High season holiday hot spots can be hellish. Queues are long, streets are strewn with litter and badly behaved visitors ruin the very atmosphere that they came for.
In comparison with many other countries South Africa is not overrun with leisure travellers – in fact, many argue that our economy could do with considerably more of them. But even here there are particular places and periods when the holidaying hoards do descend. Since everyone must eat, restaurants are a significant pressure point. Some of these over-touristed dining destinations are more unpleasantly overhyped than others…
Crowded doesn’t begin to describe the air-kissing crush of depilated, bronzed, Loubertin’ed European and Birkin-bagged American visitors (plus local wannabes) spilling out of beachfront bistros onto the Camps Bay pavements. Wild gesticulation is always the order of the day and tables are so closely spaced that customers can identify each other’s deodorant brands. The business model for the majority of these Atlantic Seaboard eateries ensures that funds that might otherwise be spent on skilled staff and/or quality ingredients go towards creating expensive interiors dressed in what Guardian food critic Jay Rayner once described as “tasteful shades of taupe, biscuit and stuff you…”
Garish cocktails and glamorous waiters are presumably designed to distract diners from the fact that most of the food is the kind of lazy that happens when kitchen staff work illegally long hours for criminally low wages. Menus specialise in the random capitalisation of foodie words – think “Julienned” and “House Salad”. East meets West confusion cuisine reigns supreme. In such a scenario “jamon” and “sashimi” have become regular platter companions. The muddle of culinary concepts is doubly offensive in a city with not one but two home-grown fusion food genres (Cape Malay and Cape Dutch).
Silver lining seekers should know that the Camps Bay people-watching potential is unparalleled – elsewhere opportunities to see such transparent surgical self-improvement, such improbable blondeness and such flamboyantly misspent wealth are few and far between…
From late November until the end of March the restaurants at Cape Town’s V&A Waterfront might kindly be described as a crowded septic tank of edible exploitation. The majority of diners are international visitors passing through and service staff neither expect nor desire repeat custom. Vanity Fair recently described the food and prices in such settings as “stupid in the way Donald Trump is stupid. It’s a kind of aggressive stupidity.”
V&A venues don’t bother with Camps Bay style supermodel waiters but rather rely on the emotional and intellectual degradation that a combination of jet lag, cramped conditions and strip lighting will induce. Indian-style offerings specialise in gritty coriander and breathtaking chunks of raw onion. In such spots the best dishes lack depth of flavour while the worst are acrid and dispiriting. It’s not just Asian food that is awful here – there are multiple faux Italian eateries and a plethora of the sort of steakhouses which seemingly set out to insult prestige ingredients. “Artisan” cut fries (yes really) are almost invariably doused into floppiness with synthetic, migraine-inducing truffle oil. And the most depressing thing? These revolting restaurants are all full.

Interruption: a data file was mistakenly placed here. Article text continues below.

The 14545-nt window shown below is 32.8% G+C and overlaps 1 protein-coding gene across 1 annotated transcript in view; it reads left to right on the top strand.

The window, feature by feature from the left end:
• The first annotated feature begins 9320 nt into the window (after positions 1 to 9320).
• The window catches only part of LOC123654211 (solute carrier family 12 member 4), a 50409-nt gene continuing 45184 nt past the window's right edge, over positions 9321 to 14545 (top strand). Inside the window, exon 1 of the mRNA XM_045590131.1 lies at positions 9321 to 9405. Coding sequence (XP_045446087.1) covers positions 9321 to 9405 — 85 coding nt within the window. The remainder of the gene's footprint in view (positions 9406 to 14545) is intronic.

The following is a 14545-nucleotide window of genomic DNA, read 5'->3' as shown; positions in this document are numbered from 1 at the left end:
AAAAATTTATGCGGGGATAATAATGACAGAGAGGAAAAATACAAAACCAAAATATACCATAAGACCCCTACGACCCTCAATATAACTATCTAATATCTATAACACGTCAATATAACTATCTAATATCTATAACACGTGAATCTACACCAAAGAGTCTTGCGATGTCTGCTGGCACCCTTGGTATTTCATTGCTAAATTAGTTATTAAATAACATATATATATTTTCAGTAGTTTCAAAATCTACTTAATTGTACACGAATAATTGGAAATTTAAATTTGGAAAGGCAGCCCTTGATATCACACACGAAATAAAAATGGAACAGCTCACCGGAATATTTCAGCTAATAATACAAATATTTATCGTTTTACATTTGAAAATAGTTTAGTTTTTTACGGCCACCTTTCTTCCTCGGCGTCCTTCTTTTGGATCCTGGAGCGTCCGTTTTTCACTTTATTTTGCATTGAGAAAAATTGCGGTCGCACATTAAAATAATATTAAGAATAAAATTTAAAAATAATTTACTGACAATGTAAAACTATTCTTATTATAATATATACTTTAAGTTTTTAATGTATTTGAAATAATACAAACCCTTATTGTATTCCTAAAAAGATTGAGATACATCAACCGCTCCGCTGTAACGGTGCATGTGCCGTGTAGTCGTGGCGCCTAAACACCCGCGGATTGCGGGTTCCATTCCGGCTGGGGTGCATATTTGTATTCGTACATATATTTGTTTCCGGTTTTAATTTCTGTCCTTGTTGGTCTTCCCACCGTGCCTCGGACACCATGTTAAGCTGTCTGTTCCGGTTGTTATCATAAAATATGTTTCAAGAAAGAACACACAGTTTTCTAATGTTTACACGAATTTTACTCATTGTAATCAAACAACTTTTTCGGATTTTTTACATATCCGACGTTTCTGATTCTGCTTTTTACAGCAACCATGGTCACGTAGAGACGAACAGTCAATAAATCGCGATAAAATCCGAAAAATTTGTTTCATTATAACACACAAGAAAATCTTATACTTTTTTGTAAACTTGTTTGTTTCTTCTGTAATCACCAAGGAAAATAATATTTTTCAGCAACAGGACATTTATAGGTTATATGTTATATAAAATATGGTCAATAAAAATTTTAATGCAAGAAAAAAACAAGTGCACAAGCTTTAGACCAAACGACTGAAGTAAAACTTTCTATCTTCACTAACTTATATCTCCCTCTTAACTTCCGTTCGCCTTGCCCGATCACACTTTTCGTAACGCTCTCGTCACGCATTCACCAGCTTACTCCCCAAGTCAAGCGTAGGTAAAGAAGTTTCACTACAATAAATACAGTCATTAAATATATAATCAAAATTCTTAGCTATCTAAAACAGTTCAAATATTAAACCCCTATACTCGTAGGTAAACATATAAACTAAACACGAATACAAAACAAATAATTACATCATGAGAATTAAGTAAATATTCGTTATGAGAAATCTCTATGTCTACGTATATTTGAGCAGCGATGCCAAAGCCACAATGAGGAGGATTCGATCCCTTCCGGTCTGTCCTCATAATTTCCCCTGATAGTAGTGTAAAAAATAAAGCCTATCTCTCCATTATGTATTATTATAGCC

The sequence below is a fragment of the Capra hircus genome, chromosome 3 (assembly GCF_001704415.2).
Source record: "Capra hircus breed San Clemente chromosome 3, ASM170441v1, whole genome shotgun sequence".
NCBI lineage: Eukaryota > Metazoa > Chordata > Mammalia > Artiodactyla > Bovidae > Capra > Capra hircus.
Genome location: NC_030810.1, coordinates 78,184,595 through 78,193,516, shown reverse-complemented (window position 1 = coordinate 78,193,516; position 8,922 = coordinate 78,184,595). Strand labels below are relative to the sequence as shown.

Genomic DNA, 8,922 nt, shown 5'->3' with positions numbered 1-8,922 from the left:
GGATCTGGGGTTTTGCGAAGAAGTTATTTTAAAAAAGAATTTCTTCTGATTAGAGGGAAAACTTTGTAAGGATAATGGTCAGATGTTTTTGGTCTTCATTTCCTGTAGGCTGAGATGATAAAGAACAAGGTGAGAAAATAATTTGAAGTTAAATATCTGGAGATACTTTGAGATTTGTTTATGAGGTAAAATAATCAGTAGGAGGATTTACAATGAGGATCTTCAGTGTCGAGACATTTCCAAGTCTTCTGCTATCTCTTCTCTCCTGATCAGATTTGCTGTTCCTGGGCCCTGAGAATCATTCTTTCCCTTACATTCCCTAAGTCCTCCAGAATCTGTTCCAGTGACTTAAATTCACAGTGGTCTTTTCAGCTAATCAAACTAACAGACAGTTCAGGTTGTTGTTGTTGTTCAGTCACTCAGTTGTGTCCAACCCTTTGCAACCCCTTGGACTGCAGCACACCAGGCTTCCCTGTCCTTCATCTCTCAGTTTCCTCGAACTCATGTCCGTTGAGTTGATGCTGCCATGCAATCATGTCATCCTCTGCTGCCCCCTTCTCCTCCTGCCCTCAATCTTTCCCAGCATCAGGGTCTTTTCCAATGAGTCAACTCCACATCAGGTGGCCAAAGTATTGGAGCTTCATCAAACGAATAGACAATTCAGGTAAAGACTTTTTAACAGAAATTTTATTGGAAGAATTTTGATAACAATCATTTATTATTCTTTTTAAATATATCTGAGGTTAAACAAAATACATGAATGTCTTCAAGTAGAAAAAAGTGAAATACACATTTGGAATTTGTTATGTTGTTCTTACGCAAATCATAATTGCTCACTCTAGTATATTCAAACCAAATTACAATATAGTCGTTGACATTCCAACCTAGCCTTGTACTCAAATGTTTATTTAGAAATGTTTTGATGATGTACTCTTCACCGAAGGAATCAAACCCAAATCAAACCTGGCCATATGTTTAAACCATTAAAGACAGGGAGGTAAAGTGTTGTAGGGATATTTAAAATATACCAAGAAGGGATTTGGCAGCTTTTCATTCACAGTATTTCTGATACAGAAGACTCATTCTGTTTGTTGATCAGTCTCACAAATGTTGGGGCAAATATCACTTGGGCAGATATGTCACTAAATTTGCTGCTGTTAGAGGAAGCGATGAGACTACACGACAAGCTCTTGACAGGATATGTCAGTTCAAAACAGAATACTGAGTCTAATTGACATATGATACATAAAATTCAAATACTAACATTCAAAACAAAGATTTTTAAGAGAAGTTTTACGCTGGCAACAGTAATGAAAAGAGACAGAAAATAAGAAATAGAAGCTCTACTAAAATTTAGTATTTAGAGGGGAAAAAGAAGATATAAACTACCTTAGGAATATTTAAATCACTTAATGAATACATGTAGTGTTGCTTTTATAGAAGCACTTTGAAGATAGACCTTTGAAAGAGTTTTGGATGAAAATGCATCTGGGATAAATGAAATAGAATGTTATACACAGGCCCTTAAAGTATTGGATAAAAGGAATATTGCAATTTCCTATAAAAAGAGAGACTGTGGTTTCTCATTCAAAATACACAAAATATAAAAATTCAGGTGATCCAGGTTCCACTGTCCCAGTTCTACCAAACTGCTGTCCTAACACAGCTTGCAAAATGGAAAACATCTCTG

South African statistics show that even more tourists go for game than mountains and sea. Sadly the food in our safari settings is every bit as bad as that served up in our beachfront bistros. Venison literally leaps across the road and there are little boys selling oranges at every intersection as travellers head towards the Kruger Park but once ensconced within the luxury lodges, visitors are treated to frozen orange juice concentrate and the sort of incongruous Scottish salmon and Irish scallop-laden suppers that count up carbon miles.
Claustrophobia makes me mean which is why I feel obligated to point out that Soweto’s Vilakazi Street is not (as Gauteng government publicity material consistently claims) the “only street in the world that can boast having had two Nobel Laureates as residents.” Archbishop Tutu’s house is indeed on Vilakazi street but the Mandela family front door is (and always has been – check the address on Madiba’s Robben Island letters to his daughters if you don’t believe me) on neighbouring Ngakane Road. Not that this stops the fume-pumping tour busses from streaming into the street. Food has never been prioritised as part of the Vilakazi Street package – when the Mandela house was being renovated as a museum in 2006 the very peach tree that Madiba planted when he first lived in the house in the 1950s was cut down. Dark tourism is difficult, though – who knows what the ideal epicurean accompaniment to apartheid history ought to be – but I am certain that unconscionable prices, fly-blown bain-marie’s of tinned chakalaka and tepid tripe is not it. There is plenty of fine food to be had in Soweto – the kwela jazz accompanied seven colours Sunday lunches at Kliptown’s Soweto Hotel on Walter Sisulu Square come magnificently to mind – but Vilakazi Street consistently misses the mark.
The good news is that no one needs to lunch like a lemming. South Africa is an economically complex country with a large land area, great ingredients and many talented chefs. There are more than enough excellent eating establishments to go around. The problem is not a lack of decent restaurants but rather the foolishness of humanity. Faced with multiple eating options, choice paralysis takes over and social proof (the concept that people will conform to the actions of others – in other words, they don’t eat in empty restaurants) becomes the heuristic for choosing a dining destination. For the lucky few who can see beyond bedlam a delicious diversity of serene settings await…